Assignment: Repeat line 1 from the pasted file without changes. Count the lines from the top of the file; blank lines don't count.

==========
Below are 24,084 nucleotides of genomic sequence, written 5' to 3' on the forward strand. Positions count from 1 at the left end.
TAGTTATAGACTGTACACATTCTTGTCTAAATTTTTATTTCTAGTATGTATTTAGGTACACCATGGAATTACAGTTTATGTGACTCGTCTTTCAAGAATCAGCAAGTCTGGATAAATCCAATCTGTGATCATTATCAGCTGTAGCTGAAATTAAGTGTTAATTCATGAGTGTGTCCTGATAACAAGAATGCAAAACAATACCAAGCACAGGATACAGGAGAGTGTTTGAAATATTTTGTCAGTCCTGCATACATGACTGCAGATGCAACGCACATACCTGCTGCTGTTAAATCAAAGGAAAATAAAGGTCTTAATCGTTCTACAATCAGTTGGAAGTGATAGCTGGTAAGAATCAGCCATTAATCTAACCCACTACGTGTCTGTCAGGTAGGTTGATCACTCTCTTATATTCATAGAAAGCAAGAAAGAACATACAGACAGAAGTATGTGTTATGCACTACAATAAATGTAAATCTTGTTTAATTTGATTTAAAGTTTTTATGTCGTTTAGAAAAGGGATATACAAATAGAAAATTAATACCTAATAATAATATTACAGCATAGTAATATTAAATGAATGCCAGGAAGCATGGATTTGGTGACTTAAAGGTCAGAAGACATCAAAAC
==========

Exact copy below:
Below are 24,084 nucleotides of genomic sequence, written 5' to 3' on the forward strand. Positions count from 1 at the left end.